An article published by Baylor College of Medicine (BCM) reports that a condition known as runner’s knee is often the result of other imbalanced biomechanics, most often in the feet and hips.
Parents of young girls who have been idolizing Suri Cruise for her penchant for kitten heels may want to take heed, as this may lead to bunions or hammer toe at a very early age for little ones.
Individuals with bunions may want to consider making a trip to New York City’s Flatiron District, since New Balance recently opened a retail shop there.
Pronation occurs when an individual’s feet point outward when they walk, placing undue pressure on areas of the foot and leading to a landing mechanic imbalance.
A runner’s feet are possibly their most stressed body parts, since the are prone to developing blisters, bunions, stress fractures, ingrown toenails and tendon problems.
According to the American Academy of Orthopaedic Surgeons, bunions or hammer toe can be caused or made worse by wearing shoes that are too small or don’t properly fit the contours of the foot.
Today’s medical cosmetic advances have made some of the ill-effects of aging a thing of the past. Additionally, attitudes about getting older appear to be keeping up with the times.
Bunions are both unsightly and can compromise movement in the foot. A new study by researchers at Baylor University suggests that it may be the latter problem that matters most to older adults.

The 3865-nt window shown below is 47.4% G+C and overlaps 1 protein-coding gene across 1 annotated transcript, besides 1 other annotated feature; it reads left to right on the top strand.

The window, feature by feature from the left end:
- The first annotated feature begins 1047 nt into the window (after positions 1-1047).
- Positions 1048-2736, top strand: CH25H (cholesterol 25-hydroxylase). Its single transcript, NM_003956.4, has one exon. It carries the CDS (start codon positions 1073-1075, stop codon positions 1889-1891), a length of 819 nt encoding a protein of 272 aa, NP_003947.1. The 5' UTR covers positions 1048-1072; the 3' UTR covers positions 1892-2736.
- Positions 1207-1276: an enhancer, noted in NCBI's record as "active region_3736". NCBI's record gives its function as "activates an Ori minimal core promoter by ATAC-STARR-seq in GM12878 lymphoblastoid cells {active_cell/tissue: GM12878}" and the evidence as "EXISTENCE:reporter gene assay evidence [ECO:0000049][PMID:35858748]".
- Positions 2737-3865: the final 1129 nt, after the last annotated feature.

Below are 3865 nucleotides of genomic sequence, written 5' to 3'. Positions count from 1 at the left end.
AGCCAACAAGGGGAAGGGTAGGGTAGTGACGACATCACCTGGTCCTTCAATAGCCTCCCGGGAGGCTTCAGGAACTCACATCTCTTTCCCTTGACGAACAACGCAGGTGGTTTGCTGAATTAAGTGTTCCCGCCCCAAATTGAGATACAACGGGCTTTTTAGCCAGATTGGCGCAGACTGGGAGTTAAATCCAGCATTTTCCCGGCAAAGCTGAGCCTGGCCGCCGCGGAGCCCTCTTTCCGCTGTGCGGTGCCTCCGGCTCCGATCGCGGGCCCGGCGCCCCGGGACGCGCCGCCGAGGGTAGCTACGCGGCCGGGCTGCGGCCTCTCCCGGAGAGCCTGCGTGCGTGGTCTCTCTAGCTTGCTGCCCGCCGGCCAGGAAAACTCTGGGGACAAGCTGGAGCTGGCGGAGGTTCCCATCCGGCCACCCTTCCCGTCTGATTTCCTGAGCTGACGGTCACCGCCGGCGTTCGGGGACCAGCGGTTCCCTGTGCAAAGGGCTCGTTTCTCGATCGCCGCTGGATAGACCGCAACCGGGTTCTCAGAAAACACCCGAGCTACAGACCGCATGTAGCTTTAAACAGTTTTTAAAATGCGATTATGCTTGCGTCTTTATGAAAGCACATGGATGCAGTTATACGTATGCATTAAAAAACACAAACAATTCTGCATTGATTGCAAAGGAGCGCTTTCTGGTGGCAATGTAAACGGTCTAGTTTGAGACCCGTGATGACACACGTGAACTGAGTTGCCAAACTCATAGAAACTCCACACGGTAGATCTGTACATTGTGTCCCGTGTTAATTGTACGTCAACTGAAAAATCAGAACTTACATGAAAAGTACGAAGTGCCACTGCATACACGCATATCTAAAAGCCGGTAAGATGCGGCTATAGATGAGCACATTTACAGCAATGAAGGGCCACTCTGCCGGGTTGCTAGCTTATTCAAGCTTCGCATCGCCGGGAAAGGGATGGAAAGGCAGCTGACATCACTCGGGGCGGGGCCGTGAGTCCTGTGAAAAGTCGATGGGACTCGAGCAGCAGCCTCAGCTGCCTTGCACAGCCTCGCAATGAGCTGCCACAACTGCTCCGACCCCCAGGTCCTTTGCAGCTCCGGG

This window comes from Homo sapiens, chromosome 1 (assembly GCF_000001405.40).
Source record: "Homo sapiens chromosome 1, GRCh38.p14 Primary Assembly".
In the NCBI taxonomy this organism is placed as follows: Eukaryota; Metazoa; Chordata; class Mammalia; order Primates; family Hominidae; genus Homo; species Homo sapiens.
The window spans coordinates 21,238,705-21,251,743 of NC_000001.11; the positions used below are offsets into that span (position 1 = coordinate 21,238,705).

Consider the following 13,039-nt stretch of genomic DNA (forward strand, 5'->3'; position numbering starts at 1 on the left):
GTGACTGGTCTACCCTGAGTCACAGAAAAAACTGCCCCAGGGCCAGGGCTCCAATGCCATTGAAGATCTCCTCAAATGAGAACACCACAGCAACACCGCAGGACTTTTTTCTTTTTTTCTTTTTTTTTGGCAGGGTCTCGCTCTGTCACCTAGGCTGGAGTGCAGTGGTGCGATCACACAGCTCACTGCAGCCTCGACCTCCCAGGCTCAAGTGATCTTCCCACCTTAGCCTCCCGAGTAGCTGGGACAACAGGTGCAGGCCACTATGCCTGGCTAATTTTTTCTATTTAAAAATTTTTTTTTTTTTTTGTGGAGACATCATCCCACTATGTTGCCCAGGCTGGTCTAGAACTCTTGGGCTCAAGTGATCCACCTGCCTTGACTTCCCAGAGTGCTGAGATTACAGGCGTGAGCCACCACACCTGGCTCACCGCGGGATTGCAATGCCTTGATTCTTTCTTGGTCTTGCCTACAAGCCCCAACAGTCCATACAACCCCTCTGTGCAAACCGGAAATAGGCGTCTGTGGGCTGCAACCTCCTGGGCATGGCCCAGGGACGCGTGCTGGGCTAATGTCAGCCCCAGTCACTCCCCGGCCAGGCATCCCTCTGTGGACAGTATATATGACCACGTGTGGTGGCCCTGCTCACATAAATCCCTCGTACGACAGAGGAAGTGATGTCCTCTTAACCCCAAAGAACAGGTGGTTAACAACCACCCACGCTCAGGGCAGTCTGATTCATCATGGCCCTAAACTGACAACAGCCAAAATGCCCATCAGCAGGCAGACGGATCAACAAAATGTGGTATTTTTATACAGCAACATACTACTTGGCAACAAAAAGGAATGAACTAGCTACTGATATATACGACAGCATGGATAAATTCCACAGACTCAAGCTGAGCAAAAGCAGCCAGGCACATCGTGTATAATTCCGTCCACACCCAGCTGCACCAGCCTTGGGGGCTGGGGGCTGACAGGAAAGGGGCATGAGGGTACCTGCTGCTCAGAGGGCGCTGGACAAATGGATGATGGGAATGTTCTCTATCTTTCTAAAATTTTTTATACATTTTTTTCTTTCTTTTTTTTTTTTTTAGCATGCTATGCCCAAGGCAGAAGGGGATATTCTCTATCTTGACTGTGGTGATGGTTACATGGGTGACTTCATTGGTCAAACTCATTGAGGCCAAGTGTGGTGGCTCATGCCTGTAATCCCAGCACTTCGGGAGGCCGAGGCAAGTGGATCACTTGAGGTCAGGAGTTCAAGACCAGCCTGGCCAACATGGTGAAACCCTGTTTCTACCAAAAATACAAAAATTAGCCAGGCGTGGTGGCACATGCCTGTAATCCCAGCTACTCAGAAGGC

The American Podiatric Medical Association has offered several tips to help runners maintain healthy feet despite their high-impact sport of choice.
Many people are aware that good arch support is an important part of foot health. But did you know that there are actually three arches in the foot that require stability in order to preserve balance and prevent deformity?
While it’s no doubt a great feeling to shuck socks and boots in favor of sandals when the weather starts to warm up, strappy footwear poses a catalog of foot problems, especially when feet get sweaty and swollen.
Runners often develop bunions as a result of repeated, high-impact movement in the feet, and the bony deformity can be made even worse if an athlete’s foot landing mechanics are off. Additionally, improper movement can hinder race times.
Individuals who are at risk of developing bunions – like dancers, athletes or those with a family history of the deformity – should consider preventing the bony protrusion